5 Tips for Data Breach Victims

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5 Tips for Data Breach Victims

No one likes a hacked account.  A hacked account can result in financial loss, identity theft, or just a whole lot of wasted time.  None of which is fun.  But unfortunately, you don’t have too much control over what is or is not hacked.  All you have control over is the aftermath.  So if you happen to find yourself on the receiving end of a data breach, here’s what you should do if your personal information has been compromised.


Your passwords should be changed as quickly as possible.  The sooner you get around to doing this, the better off you’ll be.  If you change your passwords before anyone gets inside your account, then obviously they won’t be able to get inside your account at all.  Even if they manage to crack your credentials, it won’t do them any good.  Those credentials will be old by that time. Make strong passwords for all online accounts including email, banking, credit cards and websites you make purchases from.


Place a freeze on your credit, so a hacker cannot open any new accounts under your name. If they have enough of the right information, they can potentially steal your identity.  After a breach, check your credit reports carefully for suspicious activity.  Depending on the severity of the breach and the type of company breached, there might be free credit monitoring services offered. You can check annualcreditreport.com for free credit reports.


If you any have financial information tied to your account, then you’ll have to keep a close eye on your bank statements and credit card statements for any fraudlent activity. Tell your banks and credit card companies you need new account numbers, because your personal information was stolen. You may need to request a replacement for any credit card used or saved on the site.  Keep in mind, this doesn’t just apply for websites like Target and Amazon – where purchasing products is the sole purpose.  It could be a site like LinkedIn, who gives you the option to pay for a higher level membership.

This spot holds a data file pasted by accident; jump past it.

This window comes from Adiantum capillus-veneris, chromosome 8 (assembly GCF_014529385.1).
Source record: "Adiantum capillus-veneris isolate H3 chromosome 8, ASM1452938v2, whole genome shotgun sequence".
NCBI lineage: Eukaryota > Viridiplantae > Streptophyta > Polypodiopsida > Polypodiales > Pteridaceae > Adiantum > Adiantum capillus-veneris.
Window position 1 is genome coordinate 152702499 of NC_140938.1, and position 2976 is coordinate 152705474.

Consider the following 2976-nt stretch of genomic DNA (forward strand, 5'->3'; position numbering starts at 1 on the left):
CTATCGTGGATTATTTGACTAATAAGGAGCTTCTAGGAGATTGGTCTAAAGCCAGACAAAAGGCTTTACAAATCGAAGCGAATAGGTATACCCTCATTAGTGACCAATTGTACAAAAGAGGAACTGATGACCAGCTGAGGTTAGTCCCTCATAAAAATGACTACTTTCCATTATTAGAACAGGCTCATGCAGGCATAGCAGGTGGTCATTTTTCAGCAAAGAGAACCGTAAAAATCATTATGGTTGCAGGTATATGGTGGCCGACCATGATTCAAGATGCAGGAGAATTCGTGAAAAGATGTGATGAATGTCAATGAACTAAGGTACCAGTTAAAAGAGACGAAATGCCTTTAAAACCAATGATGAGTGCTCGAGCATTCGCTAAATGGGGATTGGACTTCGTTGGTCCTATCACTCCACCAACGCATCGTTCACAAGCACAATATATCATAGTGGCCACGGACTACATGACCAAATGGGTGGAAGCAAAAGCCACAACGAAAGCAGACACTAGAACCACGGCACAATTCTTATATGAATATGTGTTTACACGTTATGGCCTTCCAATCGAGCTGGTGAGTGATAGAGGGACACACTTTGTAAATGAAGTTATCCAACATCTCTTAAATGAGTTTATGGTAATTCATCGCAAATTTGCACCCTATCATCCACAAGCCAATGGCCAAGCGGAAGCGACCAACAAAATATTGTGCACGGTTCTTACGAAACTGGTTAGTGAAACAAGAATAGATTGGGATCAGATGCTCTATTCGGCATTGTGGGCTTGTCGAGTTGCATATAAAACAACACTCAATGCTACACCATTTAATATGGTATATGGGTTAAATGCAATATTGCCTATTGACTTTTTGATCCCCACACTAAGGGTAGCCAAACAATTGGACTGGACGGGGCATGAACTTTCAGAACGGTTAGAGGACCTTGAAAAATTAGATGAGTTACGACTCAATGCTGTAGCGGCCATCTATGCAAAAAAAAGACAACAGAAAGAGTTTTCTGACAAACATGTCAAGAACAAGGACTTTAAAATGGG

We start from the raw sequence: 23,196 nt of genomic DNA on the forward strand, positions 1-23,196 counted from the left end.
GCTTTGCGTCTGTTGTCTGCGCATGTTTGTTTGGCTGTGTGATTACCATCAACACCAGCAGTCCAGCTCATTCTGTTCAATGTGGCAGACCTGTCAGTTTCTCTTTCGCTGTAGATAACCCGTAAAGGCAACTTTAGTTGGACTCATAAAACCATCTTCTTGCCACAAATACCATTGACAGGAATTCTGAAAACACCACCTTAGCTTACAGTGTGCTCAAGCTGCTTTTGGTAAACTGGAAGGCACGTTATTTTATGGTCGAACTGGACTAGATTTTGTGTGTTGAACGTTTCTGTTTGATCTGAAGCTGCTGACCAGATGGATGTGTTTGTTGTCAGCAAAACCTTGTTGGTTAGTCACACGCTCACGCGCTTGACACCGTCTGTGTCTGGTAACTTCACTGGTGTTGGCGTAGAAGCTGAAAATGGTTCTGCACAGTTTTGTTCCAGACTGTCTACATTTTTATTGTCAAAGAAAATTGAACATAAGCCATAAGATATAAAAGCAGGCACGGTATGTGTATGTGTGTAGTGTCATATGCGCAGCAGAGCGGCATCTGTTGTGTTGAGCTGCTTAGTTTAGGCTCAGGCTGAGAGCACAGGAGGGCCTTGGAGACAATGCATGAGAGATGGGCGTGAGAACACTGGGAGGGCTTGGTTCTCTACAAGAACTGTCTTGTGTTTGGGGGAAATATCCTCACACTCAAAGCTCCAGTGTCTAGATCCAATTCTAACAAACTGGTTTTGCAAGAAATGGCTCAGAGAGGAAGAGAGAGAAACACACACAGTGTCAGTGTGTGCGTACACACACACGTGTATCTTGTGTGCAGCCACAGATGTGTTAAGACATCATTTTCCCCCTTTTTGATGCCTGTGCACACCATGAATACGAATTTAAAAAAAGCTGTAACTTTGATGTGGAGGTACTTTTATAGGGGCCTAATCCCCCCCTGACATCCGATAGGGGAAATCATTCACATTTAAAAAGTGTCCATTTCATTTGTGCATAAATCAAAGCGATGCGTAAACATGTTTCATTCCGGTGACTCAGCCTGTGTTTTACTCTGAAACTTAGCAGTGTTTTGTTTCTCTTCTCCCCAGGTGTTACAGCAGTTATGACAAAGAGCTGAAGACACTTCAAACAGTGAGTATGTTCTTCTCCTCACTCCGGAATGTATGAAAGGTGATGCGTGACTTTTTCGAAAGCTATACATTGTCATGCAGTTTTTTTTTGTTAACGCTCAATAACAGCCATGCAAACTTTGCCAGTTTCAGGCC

When criminals hack their way into a database, they can take a lot of information.  Some valuable.  Some not.  But one of the things they will likely gather is your email address.  And surprisingly, if they have your email address, they don’t need much else to send a legit phishing email your way.  But your email address isn’t the only thing they might have.  In all likelihood, they probably have personal details, as well.  Because of this, you need to be wary of any emails you receive from a company after they’ve been hacked.  Think twice about clicking links, downloading attachments, or fulfilling any requests – even if it looks 100% legitimate.     


You should file your taxes as early as possible to prevent tax fraud.  A hacker who has your personal information, specifically your name and Social Security number, may try to use it to file under your name and steal your tax refund.  To minimize the risk of tax fraud, it's best to beat someone to the punch and file your taxes early.


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November 09, 2016 | Data Breach, Password Security | 0 Comments

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